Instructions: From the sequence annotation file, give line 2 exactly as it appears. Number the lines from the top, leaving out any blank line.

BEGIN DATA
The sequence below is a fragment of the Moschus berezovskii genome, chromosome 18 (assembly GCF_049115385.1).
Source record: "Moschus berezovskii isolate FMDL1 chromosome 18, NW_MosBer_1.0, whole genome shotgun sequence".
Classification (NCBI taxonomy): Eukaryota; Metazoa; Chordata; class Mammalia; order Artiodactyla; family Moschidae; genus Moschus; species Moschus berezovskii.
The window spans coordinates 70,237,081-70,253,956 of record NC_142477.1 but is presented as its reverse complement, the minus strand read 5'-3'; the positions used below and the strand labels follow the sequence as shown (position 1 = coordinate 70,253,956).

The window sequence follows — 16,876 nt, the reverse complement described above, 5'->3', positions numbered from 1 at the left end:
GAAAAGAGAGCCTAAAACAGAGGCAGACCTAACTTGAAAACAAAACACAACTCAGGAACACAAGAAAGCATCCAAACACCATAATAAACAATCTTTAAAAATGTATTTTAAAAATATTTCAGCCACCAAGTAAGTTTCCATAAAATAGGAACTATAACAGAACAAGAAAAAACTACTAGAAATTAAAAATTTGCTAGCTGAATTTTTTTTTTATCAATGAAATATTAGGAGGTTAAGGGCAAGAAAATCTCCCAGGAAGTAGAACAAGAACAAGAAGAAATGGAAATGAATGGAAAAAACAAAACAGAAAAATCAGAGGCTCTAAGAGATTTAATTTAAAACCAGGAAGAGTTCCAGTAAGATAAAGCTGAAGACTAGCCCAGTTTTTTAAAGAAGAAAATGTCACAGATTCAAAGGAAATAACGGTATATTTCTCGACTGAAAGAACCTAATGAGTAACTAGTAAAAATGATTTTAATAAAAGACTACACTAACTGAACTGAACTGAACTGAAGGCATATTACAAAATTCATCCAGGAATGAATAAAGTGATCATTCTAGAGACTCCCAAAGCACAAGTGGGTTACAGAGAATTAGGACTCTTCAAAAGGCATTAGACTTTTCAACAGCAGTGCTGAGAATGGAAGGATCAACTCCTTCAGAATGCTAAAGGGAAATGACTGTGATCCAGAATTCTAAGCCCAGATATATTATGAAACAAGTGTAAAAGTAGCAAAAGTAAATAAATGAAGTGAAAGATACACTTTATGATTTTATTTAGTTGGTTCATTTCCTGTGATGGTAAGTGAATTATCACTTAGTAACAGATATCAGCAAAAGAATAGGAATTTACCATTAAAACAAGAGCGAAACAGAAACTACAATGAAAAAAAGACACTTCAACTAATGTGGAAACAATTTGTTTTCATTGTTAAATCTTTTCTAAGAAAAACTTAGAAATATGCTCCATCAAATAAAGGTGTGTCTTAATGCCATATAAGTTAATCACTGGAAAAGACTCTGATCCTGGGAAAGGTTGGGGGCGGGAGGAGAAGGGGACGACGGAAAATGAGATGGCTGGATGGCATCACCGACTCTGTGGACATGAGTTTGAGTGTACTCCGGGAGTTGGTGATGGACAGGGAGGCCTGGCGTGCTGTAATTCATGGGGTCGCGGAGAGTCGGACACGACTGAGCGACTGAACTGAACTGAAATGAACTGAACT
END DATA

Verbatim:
Source record: "Moschus berezovskii isolate FMDL1 chromosome 18, NW_MosBer_1.0, whole genome shotgun sequence".